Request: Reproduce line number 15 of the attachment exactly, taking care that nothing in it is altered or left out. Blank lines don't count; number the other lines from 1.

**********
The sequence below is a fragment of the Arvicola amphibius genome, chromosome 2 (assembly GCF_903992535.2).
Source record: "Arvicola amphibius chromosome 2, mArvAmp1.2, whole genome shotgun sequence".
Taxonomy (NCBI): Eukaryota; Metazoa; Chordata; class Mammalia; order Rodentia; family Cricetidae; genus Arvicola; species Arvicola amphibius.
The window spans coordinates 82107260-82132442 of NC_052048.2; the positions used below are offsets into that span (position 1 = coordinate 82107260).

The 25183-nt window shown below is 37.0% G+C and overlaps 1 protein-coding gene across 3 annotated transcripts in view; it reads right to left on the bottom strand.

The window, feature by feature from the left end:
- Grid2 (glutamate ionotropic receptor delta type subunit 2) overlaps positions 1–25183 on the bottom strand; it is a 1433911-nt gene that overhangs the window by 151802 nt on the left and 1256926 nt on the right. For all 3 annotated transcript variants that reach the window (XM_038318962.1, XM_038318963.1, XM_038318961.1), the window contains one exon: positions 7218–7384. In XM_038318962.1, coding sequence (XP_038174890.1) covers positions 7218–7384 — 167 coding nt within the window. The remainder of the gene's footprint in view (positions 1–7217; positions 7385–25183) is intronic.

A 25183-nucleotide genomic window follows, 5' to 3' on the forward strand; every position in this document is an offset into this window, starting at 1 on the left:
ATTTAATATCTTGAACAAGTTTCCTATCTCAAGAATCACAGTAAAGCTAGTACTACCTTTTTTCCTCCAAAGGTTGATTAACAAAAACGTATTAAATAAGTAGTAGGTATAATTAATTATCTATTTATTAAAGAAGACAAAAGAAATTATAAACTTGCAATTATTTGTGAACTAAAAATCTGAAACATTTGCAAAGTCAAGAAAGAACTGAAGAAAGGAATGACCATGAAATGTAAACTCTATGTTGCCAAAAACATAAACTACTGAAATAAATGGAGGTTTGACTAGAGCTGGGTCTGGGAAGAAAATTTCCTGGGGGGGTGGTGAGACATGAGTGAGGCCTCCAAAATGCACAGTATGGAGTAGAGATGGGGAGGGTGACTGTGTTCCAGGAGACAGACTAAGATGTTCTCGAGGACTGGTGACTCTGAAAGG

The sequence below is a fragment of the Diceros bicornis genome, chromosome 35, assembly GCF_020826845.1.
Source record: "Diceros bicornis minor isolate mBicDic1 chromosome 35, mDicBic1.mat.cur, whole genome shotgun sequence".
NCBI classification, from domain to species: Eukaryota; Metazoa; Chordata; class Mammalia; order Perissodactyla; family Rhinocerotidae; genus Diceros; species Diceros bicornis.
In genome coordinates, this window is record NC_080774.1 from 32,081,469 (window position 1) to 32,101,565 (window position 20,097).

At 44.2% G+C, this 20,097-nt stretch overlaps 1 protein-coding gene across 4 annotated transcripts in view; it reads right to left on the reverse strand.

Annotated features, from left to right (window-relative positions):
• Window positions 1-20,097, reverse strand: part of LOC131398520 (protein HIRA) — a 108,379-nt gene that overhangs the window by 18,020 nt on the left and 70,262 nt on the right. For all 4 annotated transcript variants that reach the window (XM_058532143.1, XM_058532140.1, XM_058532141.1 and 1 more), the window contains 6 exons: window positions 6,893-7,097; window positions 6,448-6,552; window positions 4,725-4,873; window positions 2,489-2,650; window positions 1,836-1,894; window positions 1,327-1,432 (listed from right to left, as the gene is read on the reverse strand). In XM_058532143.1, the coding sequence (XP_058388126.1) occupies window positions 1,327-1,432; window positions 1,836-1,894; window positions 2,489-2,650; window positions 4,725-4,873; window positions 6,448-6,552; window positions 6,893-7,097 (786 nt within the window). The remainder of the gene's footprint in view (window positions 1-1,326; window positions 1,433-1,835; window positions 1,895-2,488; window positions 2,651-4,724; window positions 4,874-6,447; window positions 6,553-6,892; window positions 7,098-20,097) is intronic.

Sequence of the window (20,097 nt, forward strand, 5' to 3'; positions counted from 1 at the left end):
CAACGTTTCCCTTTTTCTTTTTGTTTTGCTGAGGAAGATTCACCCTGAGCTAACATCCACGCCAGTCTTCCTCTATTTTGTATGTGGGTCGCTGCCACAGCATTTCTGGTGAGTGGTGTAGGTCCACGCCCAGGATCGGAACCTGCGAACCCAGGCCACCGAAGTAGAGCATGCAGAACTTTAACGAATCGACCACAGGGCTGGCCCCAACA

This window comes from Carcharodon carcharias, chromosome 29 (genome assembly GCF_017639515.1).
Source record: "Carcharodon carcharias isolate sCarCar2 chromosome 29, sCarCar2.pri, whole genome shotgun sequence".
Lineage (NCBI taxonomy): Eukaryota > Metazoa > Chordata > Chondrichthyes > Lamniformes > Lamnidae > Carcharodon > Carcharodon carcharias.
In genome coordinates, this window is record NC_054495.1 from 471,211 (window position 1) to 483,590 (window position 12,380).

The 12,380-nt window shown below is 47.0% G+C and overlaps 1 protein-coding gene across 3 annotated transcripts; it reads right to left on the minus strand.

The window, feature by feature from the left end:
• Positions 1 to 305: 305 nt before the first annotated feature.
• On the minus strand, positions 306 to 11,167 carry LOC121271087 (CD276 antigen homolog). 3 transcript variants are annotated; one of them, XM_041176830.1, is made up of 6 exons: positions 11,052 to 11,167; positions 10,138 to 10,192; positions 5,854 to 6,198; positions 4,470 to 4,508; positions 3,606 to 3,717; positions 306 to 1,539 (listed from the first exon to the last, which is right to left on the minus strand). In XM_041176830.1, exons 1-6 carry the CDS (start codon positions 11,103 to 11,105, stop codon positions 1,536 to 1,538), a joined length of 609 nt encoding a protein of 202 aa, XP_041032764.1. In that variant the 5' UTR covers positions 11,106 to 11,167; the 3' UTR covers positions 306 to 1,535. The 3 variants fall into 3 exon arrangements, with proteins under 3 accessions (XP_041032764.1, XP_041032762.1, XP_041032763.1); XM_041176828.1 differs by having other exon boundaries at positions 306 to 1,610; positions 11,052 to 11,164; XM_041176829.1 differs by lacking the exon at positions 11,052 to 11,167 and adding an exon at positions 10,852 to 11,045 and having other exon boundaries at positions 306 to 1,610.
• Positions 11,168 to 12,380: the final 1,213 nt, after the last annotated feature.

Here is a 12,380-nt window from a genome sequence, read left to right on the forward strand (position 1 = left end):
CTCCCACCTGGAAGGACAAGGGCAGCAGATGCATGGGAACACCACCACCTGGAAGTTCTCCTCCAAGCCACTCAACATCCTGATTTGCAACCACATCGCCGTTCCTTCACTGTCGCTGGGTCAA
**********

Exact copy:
Annotated features, from left to right (window-relative positions):